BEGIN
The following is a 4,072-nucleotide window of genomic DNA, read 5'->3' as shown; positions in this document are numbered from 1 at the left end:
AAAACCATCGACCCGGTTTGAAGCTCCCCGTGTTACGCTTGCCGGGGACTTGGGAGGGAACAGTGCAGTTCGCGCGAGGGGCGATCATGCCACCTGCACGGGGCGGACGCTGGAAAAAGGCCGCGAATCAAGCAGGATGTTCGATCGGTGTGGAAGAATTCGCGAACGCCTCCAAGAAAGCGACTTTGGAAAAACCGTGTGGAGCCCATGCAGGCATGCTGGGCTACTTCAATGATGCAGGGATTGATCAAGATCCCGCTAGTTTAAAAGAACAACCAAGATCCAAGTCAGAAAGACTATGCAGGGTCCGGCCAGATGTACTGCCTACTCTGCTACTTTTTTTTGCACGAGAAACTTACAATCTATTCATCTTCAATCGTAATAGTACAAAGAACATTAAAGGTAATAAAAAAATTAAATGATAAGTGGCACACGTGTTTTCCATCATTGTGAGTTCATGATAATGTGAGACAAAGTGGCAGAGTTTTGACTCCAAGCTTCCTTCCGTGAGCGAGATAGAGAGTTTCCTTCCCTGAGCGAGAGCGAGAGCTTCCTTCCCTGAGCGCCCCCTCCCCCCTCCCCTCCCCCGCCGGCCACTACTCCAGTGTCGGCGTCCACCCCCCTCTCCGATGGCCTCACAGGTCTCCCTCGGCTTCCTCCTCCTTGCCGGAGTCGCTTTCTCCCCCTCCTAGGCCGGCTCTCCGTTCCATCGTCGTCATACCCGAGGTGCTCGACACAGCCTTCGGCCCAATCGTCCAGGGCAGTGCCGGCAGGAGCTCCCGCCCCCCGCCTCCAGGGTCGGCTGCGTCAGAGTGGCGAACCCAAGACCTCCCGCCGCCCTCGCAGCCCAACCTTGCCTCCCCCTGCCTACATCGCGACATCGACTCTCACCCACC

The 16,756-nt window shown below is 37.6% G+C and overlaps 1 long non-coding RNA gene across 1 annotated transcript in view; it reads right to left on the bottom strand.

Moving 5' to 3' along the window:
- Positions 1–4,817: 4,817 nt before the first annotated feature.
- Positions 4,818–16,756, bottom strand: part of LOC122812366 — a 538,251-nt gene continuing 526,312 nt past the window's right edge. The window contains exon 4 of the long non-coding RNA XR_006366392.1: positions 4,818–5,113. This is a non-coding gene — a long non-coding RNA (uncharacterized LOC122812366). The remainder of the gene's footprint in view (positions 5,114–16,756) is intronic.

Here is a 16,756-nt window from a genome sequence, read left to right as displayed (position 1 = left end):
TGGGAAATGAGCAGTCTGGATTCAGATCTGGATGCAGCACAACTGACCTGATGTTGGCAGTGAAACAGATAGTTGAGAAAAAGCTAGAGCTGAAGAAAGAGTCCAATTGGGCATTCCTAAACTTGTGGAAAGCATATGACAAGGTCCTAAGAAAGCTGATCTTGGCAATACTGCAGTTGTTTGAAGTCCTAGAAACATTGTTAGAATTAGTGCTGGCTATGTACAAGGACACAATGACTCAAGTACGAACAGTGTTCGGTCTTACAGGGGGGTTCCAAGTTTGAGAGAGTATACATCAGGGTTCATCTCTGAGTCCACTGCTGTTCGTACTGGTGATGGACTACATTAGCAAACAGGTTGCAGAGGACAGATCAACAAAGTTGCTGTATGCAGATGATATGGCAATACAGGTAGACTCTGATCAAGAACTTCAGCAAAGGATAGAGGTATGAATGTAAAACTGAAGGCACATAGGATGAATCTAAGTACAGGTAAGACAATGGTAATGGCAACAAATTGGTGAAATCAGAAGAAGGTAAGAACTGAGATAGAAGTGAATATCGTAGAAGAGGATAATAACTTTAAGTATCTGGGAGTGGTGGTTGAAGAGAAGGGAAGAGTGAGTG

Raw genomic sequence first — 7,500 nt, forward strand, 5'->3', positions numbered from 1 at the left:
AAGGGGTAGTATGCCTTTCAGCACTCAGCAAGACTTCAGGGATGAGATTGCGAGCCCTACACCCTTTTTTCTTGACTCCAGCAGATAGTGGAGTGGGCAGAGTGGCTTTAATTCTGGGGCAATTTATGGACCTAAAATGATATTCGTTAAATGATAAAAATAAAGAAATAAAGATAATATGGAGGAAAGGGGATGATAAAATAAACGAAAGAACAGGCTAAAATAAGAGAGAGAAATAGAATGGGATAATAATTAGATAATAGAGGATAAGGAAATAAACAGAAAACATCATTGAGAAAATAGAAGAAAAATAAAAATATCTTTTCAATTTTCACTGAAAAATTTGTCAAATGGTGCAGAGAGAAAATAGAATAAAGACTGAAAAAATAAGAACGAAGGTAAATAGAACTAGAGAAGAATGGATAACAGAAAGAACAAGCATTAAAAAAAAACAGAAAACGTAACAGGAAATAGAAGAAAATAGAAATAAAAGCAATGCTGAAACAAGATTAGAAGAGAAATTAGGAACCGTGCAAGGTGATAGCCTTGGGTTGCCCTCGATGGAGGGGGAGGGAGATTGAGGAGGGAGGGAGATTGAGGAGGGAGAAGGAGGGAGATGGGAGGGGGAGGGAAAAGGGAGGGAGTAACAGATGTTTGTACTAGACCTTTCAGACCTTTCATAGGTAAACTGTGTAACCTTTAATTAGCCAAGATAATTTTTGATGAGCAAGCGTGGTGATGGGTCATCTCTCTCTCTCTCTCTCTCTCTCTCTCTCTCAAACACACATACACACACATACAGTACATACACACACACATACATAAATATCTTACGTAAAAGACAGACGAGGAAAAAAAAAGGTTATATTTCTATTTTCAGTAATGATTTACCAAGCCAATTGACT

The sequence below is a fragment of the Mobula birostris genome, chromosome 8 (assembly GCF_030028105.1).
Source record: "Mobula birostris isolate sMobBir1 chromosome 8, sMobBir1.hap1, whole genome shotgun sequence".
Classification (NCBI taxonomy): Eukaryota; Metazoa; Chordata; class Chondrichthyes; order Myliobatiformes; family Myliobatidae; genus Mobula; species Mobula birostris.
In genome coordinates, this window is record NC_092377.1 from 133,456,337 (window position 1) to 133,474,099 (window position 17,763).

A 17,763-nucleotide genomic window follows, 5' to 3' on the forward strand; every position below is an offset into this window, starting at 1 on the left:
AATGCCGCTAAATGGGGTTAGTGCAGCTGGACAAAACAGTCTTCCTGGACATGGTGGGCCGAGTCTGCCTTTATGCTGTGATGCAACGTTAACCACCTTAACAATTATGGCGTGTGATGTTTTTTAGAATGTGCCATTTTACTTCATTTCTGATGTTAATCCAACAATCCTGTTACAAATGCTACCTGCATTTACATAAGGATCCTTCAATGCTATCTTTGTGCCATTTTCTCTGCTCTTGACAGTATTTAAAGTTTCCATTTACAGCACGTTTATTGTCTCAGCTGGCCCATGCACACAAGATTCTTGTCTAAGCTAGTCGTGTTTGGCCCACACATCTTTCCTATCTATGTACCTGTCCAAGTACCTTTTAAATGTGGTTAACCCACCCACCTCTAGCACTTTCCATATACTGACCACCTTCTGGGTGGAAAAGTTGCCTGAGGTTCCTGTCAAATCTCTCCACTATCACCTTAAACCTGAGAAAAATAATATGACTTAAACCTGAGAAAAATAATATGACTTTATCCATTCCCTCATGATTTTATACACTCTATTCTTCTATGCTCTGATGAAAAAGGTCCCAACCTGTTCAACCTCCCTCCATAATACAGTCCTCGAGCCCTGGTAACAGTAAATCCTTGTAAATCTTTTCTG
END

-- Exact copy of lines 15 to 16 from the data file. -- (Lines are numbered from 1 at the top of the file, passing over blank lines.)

A 17,763-nucleotide genomic window follows, 5' to 3' on the forward strand; every position below is an offset into this window, starting at 1 on the left:
AATGCCGCTAAATGGGGTTAGTGCAGCTGGACAAAACAGTCTTCCTGGACATGGTGGGCCGAGTCTGCCTTTATGCTGTGATGCAACGTTAACCACCTTAACAATTATGGCGTGTGATGTTTTTTAGAATGTGCCATTTTACTTCATTTCTGATGTTAATCCAACAATCCTGTTACAAATGCTACCTGCATTTACATAAGGATCCTTCAATGCTATCTTTGTGCCATTTTCTCTGCTCTTGACAGTATTTAAAGTTTCCATTTACAGCACGTTTATTGTCTCAGCTGGCCCATGCACACAAGATTCTTGTCTAAGCTAGTCGTGTTTGGCCCACACATCTTTCCTATCTATGTACCTGTCCAAGTACCTTTTAAATGTGGTTAACCCACCCACCTCTAGCACTTTCCATATACTGACCACCTTCTGGGTGGAAAAGTTGCCTGAGGTTCCTGTCAAATCTCTCCACTATCACCTTAAACCTGAGAAAAATAATATGACTTAAACCTGAGAAAAATAATATGACTTTATCCATTCCCTCATGATTTTATACACTCTATTCTTCTATGCTCTGATGAAAAAGGTCCCAACCTGTTCAACCTCCCTCCATAATACAGTCCTCGAGCCCTGGTAACAGTAAATCCTTGTAAATCTTTTCTG